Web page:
MARK GILLESPIE/Livingston County News
MARK GILLESPIE/Livingston County News Genesee Valley Conservancy Stewardship Director Ben Gajewski leads a walk to the 25-foot bridge across a creek at the Indian Fort Nature Preserve following the official opening.
Genesee Valley Conservancy
Indian Fort Preserve opens to the public
Visitors access the new Indian Fort nature Preserve, owned by the Genesee Valley Conservancy, from a small parking lot on Route 63 near I-390 in Geneseo.
From the busy intersection, walkers find the howl of Interstate traffic quickly gives way to the croaking of frogs in a pond and the rushing water of a waterfall. Indian Fort offers 1,000 feet of unspoiled access to the Genesee River and a site archaeologists believe was once used by the Iroquois in the 14 or 15th century as some kind of camp or retreat.
According to Conserancy Stewardship Director Ben Gajewski, settlers harvested timber from the land and converted most of it to open pasture 50 years ago — until the family of Judge Robert Houston listed it on the National Register of Historic Places and allowed the property to begin reverting back to its natural state. A few 300-year-oak trees still remain along a steep gully.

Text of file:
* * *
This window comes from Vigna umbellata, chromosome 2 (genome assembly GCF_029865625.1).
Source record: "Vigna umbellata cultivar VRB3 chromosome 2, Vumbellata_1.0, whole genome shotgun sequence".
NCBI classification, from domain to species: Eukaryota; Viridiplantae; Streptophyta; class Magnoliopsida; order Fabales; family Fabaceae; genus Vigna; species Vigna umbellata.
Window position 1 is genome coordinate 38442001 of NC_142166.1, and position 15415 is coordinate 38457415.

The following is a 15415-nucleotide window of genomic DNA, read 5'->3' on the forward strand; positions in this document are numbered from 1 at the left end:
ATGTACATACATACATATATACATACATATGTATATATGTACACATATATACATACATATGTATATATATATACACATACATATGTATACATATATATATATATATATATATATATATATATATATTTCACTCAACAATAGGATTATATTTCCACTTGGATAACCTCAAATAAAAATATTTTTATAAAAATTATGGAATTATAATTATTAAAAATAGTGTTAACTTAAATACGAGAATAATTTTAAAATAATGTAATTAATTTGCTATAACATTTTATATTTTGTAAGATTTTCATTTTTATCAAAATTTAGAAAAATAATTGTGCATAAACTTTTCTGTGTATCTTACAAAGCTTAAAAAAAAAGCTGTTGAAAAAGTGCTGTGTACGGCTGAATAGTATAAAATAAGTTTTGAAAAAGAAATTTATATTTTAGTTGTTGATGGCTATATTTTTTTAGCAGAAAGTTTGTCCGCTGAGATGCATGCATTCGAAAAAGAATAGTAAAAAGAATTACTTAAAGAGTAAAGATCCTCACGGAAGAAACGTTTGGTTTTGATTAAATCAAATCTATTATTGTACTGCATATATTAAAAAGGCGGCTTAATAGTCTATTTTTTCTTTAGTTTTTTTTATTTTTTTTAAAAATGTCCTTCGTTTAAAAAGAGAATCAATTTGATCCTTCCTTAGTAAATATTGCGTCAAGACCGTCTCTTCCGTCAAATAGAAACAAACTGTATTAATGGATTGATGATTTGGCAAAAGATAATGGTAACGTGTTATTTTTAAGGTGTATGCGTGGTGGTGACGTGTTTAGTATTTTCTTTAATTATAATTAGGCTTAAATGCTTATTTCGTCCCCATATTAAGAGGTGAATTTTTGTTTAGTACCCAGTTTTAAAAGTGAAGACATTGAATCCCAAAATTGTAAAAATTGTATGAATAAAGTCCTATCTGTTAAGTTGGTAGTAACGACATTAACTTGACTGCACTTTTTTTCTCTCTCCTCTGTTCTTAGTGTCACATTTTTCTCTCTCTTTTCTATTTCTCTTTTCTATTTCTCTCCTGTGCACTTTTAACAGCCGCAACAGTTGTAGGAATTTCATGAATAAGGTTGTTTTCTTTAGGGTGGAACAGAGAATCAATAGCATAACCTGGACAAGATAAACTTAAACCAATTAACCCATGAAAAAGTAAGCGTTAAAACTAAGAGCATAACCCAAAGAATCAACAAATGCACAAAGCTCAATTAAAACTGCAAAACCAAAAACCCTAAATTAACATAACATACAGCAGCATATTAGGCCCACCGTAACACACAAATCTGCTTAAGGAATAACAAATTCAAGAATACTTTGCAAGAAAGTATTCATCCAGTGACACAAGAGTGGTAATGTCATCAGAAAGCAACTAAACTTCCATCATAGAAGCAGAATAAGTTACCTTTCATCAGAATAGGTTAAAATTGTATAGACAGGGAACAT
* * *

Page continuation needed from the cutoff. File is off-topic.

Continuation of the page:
After the county took ownership of the property, Gertrude Houston brought the county and the Conservancy together for a year-and-a-half of talks to preserve the Indian Fort land and open it to the public.
An anonymous $40,000 donation covered the purchase of the land, and established an endowment to fund maintenance costs. A $20,000 grant from the New York State Conservation Partnership program covered costs associated with the purchase, plus management and public use planning.
A six month managment planning process included consultation with community members, Seneca Nations representatives and archaeologists from SUNY Geneseo and the University of Buffallo. Professors from SUNY Geneseo were specifically invited to use the land for class projects in geology, biology and geography.
The county awarded the Conservancy tax-exempt status in exchange for keeping the preserve maintained and open to the public.
“It will essentially be like a town park,” said Gajewski. “What we would pay in taxes goes toward the maintenance of the property.”
The Conservancy used dozens of volunteers and several contractors to prepare the preserve for its June 13 opening. Projects included construction of a 25-foot footbridge, several benches along the trails, a parking lot and information kiosk — which Gajewski said was not built until archaeologists conducted “shovel tests” to be sure the kiosk wouldn’t be built over a historic site.
The Indian Fort Nature Preserve is open from sun-up to sundown. “We encourage folks to use the preserve and respect the land,” said Gajewski.
For more information, call the Genesee Valley Conservancy at 243-2190 or go to geneseevalleyconservancy.org.